San Francisco’s Ethics Commission said Tuesday it would defy Mayor Ed Lee’s request of city departments to cut spending by 1.5 percent, arguing the regulatory body needs greater investment to stamp out corruption, not less.
The commission’s stance has placed the commission’s new head LeeAnn Pelham, just two days on the job, in a difficult position. The commission, like all city departments, has until Feb. 22 to submit a budget proposal to the mayor.
The mayor said the cuts are needed to close a projected $100 million budget deficit for the fiscal year beginning July 1. The shortfall, city officials say, is driven largely by pension costs — despite a booming economy with flourishing real estate and technology sectors.
Ethics Commissioner Peter Keane said that when The City is generating “record revenues” there’s no justification to impose cuts on the regulatory agency. “To have the mayor say, ‘Even though we have this big pot of money you all still have to cut,’ I see no justification for that except … to keep this committee as a completely castrated body without any kind of ability to do its job.”
The Ethics Commission has faced criticism in the past for failure to more proactively investigate and audit campaign activity and ethic laws. A civil grand jury report dubbed the commission the “sleeping watchdog” in 2011. But with a new executive director, the commission is signaling a new era. Part of that effort is standing up for increased funding.
Keane said the commission should submit an increased budget proposal, a position supported by other members of the commission. “It’s going to be a lot more than the budget that we have now. It is not going to be any 1.5 percent cut. Let’s submit that budget to the Mayor’s Office with a forceful justification of why we need those increases and let’s fight for it and let’s get it.”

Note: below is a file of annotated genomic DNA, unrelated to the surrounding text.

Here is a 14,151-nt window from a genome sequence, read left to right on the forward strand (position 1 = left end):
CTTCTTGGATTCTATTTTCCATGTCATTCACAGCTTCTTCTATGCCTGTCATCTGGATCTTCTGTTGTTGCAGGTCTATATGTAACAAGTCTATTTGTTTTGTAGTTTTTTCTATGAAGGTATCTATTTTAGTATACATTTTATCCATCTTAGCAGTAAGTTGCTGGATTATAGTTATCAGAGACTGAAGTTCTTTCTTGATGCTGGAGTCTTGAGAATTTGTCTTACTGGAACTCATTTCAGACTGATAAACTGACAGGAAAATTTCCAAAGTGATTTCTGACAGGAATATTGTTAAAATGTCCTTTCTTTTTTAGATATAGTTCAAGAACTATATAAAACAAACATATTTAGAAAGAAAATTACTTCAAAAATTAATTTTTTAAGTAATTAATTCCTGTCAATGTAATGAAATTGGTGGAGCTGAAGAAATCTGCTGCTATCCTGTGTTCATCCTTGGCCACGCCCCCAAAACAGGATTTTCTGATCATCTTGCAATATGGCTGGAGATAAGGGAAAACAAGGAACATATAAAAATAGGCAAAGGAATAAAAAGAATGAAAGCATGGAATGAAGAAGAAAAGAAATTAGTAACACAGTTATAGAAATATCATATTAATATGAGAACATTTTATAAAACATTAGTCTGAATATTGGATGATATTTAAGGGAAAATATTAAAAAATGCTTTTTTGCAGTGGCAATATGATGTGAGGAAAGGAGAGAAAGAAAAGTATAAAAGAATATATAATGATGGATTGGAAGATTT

Ethics Commissioner Benedict Hur said, “We’ve really been struggling on the investigative side,” noting the commission has had one of its three investigator positions vacant since 2011. He also said, “It takes far too long for audits to take place.”
Pelham, the new executive director, said she needed more time to address the budget but spoke broadly about the need to “right size” the department. “Right size may mean that we do need to articulate the need very clearly for additional resources,” Pelham said.
“Budgets are always fundamentally political choices about where very limited resources go, but it is important I think for us to make our best case,” she added.
Pelham worked for 19 years with the Los Angeles Ethics Commission, serving as a staffer and then between 2001 to 2011 as the executive director. She replaced retired San Francisco Ethics Commission Executive Director John St. Croix.
A staff report said a 1.5 percent reduction for the Ethics Commission would result in a cut of $39,402 next fiscal year. The Ethics Commission has an operating budget of $2.6 million, of which $2.2 million is for staff. The department has 19 positions, with five vacant.
Keane said that “The City has slid into a fair amount of corruption, tremendously soft corruption but corruption. It’s pay to play. It’s a game of bribery, whether or not we can actually identify it as bribery, it’s there.
“Our group is the group that should be ferreting that out and getting on top of that and reversing that.”
The Ethics Commission plans to discuss its budget proposal further at a Jan. 25 meeting.